It's fun to watch the daily progress in the high tunnel as I make my way down the aisles, diligently cutting away the suckers on the indeterminate plants climbing their strings. Already the Black Trifele has taken on its signature triangular shape. I also recognize the Red Pears even though they're diminutive. Indigo Rose  (a Farmers' Market favorite) boasts dark leaves and stems and the marble-sized new fruit have deep purple shoulders.
Last year, the great tomato race was won by Stupice with Silvery Fir Tree, Moskovich and Sweetie Cherry following close behind. All those varieties are making a return appearance this year.
For 2014, I fully expect Black Sea Man (pictured above) to take the prize. This particular plant is loaded with fruit already!
Here's a peek in the high tunnel in a photo taken Tuesday, June 3.

Sunday, May 18, 2014

Winter's Last Gasp?

High Tunnel closed for the night
The past two nights have been a challenge for our tender plants – even in the high tunnel. When the outdoor thermometer read 31 degrees, inside the tunnel it was 37  -- and that was just the air temperature, not the temperature inside the floating covers.
Tomatoes under their protective covers
Add the cold temperatures to the rain we've had in the past couple of days and you have farmers who are stymied in their attempts to get things planted. The schedule has been revised -- and revised again!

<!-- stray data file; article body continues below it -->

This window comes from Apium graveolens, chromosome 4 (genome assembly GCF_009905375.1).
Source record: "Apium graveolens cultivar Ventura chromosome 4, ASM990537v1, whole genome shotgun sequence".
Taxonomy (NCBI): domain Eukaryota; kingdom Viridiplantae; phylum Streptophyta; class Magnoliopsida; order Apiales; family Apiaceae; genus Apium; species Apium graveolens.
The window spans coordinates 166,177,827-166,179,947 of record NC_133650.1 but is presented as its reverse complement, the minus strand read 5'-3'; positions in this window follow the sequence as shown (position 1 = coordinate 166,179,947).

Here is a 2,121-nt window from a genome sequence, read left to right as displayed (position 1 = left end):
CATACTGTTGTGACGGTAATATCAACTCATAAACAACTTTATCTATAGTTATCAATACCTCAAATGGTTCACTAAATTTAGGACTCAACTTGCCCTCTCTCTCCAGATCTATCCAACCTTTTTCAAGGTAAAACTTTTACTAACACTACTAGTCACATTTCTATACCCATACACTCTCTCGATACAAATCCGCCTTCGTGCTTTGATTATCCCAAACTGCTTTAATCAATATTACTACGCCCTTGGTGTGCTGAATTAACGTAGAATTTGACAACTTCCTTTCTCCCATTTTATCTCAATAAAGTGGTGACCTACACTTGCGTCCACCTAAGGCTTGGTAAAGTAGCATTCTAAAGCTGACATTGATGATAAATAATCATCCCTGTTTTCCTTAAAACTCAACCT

We're still on schedule to open the Farmers' Market on Friday, May 23 and in my next post, I'll show you what we're offering for sale.

Thursday, May 8, 2014

A Labor of Love?

I have a radio tuned to NPR in the greenhouse and I listen in the mornings as I move from chore to chore, often with a watering jug in hand. Yesterday I heard a reporter call the Census of Agriculture a "feast for all ag geeks." Reporter Dan Charles titled his report "For Many, Farming Is A Labor of Love, Not a Living. " That made me chuckle aloud, for Arthur and I have been having many a conversation about that very subject – a conversation that's probably replicated by every farmer couple we know!

Mr. Charles highlighted a statistic that shows that two-thirds of 2,109,303 farms in the United States have sales (not profits) of less than $25,000 a year. He went on to say that he believes "The census numbers reveal the continuing transformation of American agriculture...The huge number of part-time farmers represents a kind of historical legacy. To a large extent, they are what's left of the days, a century ago, when farmers made up almost a third of the labor force."

And here we are today, living on the remnants of a family farm that used to support three families. Our farming venture looks very different from the one chronicled in the wonderful photos taken by my mother-in-law Wanda Metzger back in the 1950s (watch for more of them to be posted on the Farm Heritage page on this blog as soon as I get them scanned!)

Meanwhile, here are some photos I took this morning to show you what's happening on our little farm in the spring of 2014. Many of these crops are destined for the Potter County Farmers' Market.
Two kinds of leafy head lettuce

Leaf lettuce with some volunteer dill weed
First crop of  beet greens almost ready to harvest

Cherokee Purple tomato beginning its ascent in the high tunnel
If you'd like to read Dan Charles' report, here's the link: For Many Farming Is A Labor Of Love, Not A Living